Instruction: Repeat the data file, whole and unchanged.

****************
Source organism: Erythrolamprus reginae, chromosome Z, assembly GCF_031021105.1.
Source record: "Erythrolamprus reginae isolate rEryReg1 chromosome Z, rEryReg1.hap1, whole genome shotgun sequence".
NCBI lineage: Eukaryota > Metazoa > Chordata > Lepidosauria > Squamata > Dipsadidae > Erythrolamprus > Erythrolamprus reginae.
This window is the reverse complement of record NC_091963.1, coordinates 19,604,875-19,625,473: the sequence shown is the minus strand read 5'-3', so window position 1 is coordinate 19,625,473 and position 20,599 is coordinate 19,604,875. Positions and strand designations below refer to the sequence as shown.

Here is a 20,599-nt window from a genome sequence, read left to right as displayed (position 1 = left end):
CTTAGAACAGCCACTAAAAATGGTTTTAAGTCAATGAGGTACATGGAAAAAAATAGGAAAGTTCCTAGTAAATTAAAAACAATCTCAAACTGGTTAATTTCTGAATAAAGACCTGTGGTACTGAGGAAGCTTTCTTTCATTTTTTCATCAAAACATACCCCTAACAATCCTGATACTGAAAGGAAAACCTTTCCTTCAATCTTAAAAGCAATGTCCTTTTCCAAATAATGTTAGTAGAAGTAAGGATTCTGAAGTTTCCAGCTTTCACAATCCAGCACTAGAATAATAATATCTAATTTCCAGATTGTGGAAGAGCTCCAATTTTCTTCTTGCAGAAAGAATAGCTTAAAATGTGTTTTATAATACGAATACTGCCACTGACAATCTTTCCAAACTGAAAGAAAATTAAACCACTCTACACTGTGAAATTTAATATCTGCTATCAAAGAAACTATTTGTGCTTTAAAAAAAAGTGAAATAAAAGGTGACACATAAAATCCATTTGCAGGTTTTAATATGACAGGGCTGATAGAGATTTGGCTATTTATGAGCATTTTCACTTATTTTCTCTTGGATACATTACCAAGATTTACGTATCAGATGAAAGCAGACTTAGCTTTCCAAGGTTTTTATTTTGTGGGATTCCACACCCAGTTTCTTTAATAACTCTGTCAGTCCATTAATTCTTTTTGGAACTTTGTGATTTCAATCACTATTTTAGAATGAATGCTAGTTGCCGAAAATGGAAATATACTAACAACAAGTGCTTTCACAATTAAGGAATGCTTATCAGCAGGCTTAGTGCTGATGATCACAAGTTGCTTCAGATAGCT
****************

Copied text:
Source organism: Erythrolamprus reginae, chromosome Z, assembly GCF_031021105.1.
Source record: "Erythrolamprus reginae isolate rEryReg1 chromosome Z, rEryReg1.hap1, whole genome shotgun sequence".
NCBI lineage: Eukaryota > Metazoa > Chordata > Lepidosauria > Squamata > Dipsadidae > Erythrolamprus > Erythrolamprus reginae.
This window is the reverse complement of record NC_091963.1, coordinates 19,604,875-19,625,473: the sequence shown is the minus strand read 5'-3', so window position 1 is coordinate 19,625,473 and position 20,599 is coordinate 19,604,875. Positions and strand designations below refer to the sequence as shown.

Here is a 20,599-nt window from a genome sequence, read left to right as displayed (position 1 = left end):
CTTAGAACAGCCACTAAAAATGGTTTTAAGTCAATGAGGTACATGGAAAAAAATAGGAAAGTTCCTAGTAAATTAAAAACAATCTCAAACTGGTTAATTTCTGAATAAAGACCTGTGGTACTGAGGAAGCTTTCTTTCATTTTTTCATCAAAACATACCCCTAACAATCCTGATACTGAAAGGAAAACCTTTCCTTCAATCTTAAAAGCAATGTCCTTTTCCAAATAATGTTAGTAGAAGTAAGGATTCTGAAGTTTCCAGCTTTCACAATCCAGCACTAGAATAATAATATCTAATTTCCAGATTGTGGAAGAGCTCCAATTTTCTTCTTGCAGAAAGAATAGCTTAAAATGTGTTTTATAATACGAATACTGCCACTGACAATCTTTCCAAACTGAAAGAAAATTAAACCACTCTACACTGTGAAATTTAATATCTGCTATCAAAGAAACTATTTGTGCTTTAAAAAAAAGTGAAATAAAAGGTGACACATAAAATCCATTTGCAGGTTTTAATATGACAGGGCTGATAGAGATTTGGCTATTTATGAGCATTTTCACTTATTTTCTCTTGGATACATTACCAAGATTTACGTATCAGATGAAAGCAGACTTAGCTTTCCAAGGTTTTTATTTTGTGGGATTCCACACCCAGTTTCTTTAATAACTCTGTCAGTCCATTAATTCTTTTTGGAACTTTGTGATTTCAATCACTATTTTAGAATGAATGCTAGTTGCCGAAAATGGAAATATACTAACAACAAGTGCTTTCACAATTAAGGAATGCTTATCAGCAGGCTTAGTGCTGATGATCACAAGTTGCTTCAGATAGCT